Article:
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Comp Biochem Physiol A Mol Integr Physiol. 2011 Jan;158(1):177-81. doi: 10.1016/j.cbpa.2010.10.019. Epub 2010 Oct 30.

Methane output of rabbits (Oryctolagus cuniculus) and guinea pigs (Cavia porcellus) fed a hay-only diet: implications for the scaling of methane production with body mass in non-ruminant mammalian herbivores.

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Clinic for Zoo Animals, Exotic Pets and Wildlife, Vetsuisse Faculty, University of Zurich, Winterthurerstr. 260, 8057 Zurich, Switzerland.


It is assumed that small herbivores produce negligible amounts of methane, but it is unclear whether this is a physiological peculiarity or simply a scaling effect. A respiratory chamber experiment was conducted with six rabbits (Oryctolagus cuniculus, 1.57±0.31 kg body mass) and six guinea pigs (Cavia porcellus, 0.79±0.07 kg) offered grass hay ad libitum. Daily dry matter (DM) intake and DM digestibility were 50±6 g kg⁻⁰·⁷⁵ d⁻¹ and 55±6% in rabbits and 59±11 g kg⁻⁰·⁷⁵ d⁻¹ and 61±3% in guinea pigs, respectively. Methane production was similar for both species (0.20±0.10 L d⁻¹ and 0.22±0.08L d⁻¹ and represented 0.69±0.32 and 1.03±0.29% of gross energy intake in rabbits and guinea pigs, respectively. In relation to body mass (BM) guinea pigs produced significantly more methane. The data on methane per unit of BM obtained in this study and from the literature on the methane output of elephant, wallabies and hyraxes all lay close to a regression line derived from roughage-fed horses, showing an increase in methane output with BM. The regression, including all data, was nearly identical to that based on the horse data only (methane production in horses [L d⁻¹]=0.18 BM [kg]⁰·⁹⁷(⁹⁵%CI ⁰·⁹²⁻¹·⁰²)) and indicates linear scaling. Because feed intake typically scales to BM⁰·⁷⁵, linear scaling of methane output translates into increasing energetic losses at increasing BM. Accordingly, the data collection indicates that an increasing proportion of ingested gross energy is lost because relative methane production increases with BM. Different from ruminants, such losses (1%-2% of gross energy) appear too small in non-ruminant herbivores to represent a physiologic constraint on body size. Nevertheless, this relationship may represent a physiological disadvantage with increasing herbivore body size.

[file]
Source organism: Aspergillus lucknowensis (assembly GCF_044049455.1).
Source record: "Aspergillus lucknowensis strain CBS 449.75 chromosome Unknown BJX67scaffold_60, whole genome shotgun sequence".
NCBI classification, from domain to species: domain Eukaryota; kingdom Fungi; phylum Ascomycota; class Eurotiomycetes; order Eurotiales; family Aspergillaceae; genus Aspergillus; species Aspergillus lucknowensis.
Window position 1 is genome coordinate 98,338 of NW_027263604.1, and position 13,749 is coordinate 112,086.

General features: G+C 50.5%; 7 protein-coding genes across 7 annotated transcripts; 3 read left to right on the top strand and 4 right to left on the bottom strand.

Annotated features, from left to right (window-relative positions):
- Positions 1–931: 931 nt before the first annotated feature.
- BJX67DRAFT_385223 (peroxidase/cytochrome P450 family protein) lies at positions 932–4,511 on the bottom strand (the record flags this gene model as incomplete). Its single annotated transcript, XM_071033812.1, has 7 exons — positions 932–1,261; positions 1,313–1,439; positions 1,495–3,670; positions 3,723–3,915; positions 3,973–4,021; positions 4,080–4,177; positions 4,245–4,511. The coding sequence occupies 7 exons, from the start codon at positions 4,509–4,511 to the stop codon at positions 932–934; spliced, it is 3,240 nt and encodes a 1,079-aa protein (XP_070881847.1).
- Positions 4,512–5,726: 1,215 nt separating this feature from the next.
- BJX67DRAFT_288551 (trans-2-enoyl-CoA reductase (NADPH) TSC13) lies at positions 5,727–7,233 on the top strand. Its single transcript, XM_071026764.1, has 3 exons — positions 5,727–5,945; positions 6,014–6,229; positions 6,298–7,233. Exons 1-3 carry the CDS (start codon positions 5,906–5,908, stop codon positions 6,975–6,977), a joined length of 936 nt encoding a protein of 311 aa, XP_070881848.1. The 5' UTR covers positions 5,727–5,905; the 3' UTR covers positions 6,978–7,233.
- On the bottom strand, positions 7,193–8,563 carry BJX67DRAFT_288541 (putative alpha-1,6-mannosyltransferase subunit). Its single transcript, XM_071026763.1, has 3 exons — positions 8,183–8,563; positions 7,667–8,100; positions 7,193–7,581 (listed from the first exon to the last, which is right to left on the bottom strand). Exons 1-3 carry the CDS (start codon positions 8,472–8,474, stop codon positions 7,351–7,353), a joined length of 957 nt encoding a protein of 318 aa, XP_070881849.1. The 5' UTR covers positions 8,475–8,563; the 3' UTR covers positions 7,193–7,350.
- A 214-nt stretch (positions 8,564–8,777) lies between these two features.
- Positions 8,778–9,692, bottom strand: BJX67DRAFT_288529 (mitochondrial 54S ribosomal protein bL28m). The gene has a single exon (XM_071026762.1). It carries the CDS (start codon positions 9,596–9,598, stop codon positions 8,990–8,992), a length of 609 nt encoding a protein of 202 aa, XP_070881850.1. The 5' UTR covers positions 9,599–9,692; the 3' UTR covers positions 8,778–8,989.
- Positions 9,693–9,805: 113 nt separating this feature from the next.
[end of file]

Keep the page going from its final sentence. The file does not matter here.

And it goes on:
[Indexed for MEDLINE]

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